Are Forex trading hours correlated with return directionality?

Last week a very interesting article by the Swiss Central Bank was brought to my attention by a dear friend and Asirikuy member. The article, which you can download here, talks about the distribution of returns at specific hours through the Forex market and makes the point that currencies tend to depreciate within their market trading times and appreciate outside of their sessions. On today’s post I am going to show you the results of this same analysis carried out using our 1986-2016 currency data and whether it does or does not support the results put forward by the SNB. Furthermore we are going to be talking about the differences that appear and why market structure might have changed significantly since the time when this article was first published. Asirikuy members can use the R code below to reproduce the results using the 1H data files available within the back-testing data section of the website.

It would certainly be very interesting if market trading times and particularly sessions would be correlated to some return directionality as it would make it easy to trade the Forex market since there would be a rather fundamental inefficiency related to the very nature of the market itself. If the EUR tended to depreciate when the market was open in Europe grasping a profit would be as easy as simply selling EUR in the beginning of the session and buying at the point of statistically predicted peak return. Although the volatility of such a strategy would be expected to be high – therefore leverage would need to be limited – it would be successful if there was a long term statistical effect.

Although the SNB article shows average cumulative daily returns I thought it to be more informative to look at average returns per hour for each pair to see if there is really a tendency for returns to be aligned towards any given direction during the day and in particular during the market trading sessions. In the plots shown below the market sessions are also graphed as yellow (Tokyo), green (London) and red (New York). The time is GMT +1/+2 where the DST matches the DST of the London timeframe. This also closely matches the DST of the New York timeframe although 1 or 2 week differences may appear through the year (although these differences do not significantly affect the results showed).


The EUR/USD results showed above match the results of the article with returns showing to be somewhat positive during the Asian session, then turning negative during the European session and finally remaining positive through the bulk of the US session. Despite the introduction of more than 10 years of additional data from the results of that article the conclusion still holds reason why the above could be considered interesting as a basis for the construction of a trading strategy that went short EUR/USD during the European session and then long EUR/USD during the US session.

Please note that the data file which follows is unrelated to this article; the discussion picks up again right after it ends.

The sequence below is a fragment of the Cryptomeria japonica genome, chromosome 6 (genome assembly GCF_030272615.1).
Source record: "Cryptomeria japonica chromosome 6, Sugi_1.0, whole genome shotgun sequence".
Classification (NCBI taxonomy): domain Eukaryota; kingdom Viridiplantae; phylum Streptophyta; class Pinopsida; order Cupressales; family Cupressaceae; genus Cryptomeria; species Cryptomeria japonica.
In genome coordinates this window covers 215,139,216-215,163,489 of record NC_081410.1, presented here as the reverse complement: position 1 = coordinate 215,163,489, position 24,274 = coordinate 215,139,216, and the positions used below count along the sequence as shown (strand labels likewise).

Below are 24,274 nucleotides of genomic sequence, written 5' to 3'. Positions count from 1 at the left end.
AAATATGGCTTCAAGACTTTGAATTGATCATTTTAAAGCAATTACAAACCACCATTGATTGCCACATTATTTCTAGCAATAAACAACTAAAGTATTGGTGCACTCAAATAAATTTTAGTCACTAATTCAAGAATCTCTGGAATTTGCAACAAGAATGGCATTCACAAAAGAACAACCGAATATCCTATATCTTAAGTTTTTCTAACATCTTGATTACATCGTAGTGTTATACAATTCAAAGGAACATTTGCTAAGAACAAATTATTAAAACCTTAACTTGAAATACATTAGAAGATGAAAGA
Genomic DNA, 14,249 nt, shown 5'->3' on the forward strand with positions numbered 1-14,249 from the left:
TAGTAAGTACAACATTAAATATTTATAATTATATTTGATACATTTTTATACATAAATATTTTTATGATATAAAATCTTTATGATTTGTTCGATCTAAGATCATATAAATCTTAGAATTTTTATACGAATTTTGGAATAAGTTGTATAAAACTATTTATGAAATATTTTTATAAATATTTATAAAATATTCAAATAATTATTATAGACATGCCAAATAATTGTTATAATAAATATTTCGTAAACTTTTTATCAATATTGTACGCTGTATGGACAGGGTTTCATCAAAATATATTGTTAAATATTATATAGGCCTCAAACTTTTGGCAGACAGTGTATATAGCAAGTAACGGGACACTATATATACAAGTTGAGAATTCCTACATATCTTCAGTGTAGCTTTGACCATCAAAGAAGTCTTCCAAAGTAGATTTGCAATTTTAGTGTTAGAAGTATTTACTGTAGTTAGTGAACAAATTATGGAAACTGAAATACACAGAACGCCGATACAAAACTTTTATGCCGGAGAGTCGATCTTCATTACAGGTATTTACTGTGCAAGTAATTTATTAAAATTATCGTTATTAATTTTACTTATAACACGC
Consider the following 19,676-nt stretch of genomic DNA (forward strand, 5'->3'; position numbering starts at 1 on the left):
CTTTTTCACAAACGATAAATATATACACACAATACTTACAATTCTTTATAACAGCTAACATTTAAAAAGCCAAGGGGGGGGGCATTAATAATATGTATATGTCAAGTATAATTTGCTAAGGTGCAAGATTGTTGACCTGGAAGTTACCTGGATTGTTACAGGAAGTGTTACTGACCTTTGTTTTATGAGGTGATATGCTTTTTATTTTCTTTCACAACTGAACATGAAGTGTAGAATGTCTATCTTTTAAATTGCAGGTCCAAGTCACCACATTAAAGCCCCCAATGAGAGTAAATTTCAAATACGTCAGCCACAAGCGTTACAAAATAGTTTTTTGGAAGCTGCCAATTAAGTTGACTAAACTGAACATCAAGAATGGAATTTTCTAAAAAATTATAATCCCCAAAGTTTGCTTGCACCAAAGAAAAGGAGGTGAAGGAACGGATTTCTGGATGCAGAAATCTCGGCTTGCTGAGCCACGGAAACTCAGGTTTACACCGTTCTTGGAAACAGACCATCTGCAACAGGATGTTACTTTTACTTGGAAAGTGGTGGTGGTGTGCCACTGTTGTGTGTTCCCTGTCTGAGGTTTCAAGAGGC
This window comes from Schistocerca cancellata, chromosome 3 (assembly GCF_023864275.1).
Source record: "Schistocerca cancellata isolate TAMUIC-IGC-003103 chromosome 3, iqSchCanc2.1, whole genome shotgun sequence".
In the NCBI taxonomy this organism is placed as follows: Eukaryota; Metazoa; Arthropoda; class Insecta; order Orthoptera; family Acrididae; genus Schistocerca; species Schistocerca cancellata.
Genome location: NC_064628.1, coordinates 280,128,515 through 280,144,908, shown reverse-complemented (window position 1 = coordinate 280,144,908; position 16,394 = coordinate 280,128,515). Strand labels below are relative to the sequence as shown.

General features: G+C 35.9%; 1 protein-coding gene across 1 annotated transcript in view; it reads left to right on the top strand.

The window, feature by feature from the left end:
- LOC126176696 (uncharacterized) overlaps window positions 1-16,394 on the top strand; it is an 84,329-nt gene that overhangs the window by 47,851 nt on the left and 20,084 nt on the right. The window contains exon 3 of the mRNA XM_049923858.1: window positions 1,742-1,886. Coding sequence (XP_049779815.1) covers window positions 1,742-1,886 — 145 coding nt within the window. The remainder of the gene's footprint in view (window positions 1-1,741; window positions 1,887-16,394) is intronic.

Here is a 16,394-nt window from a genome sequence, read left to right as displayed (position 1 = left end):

In the case of the USD/JPY results also remain similar, there is a substantial depreciation of the Yen observed during the beginning of the Asian sessions (actually the Sydney open) but after that there is a continued appreciation of the Yen within the subsequent hours, also in agreement with the SNB data. The USD then depreciates heavily against the Yen during the beginning of the trading session, then oscillating through the rest of the American session up to the market close. In the case of the Yen rather than using a session lasting strategy it might be better to simply attempt to catch the market opening times in order to benefit from the largest expected returns in favor and against the currency.


In the SNB article they could indeed create profitable strategies using sessions only for the EUR/USD while for other pairs this was not possible since their sessions were not so favorably distributed to allow them to overcome trading costs. If you have access to our trading data – or your own data from other sources – you can repeat the above analysis and even perform it for other pairs to see how they compare with the SNB conclusions. Whether a profitable trading system can be created from this data is also a question that I will seek to answer within a future trading post. If you would like to learn more about statistical analysis and how you too can use our tools and data to create your own trading systems please consider joining, a website filled with educational videos, trading systems, development and a sound, honest and transparent approach towards automated trading.strategies

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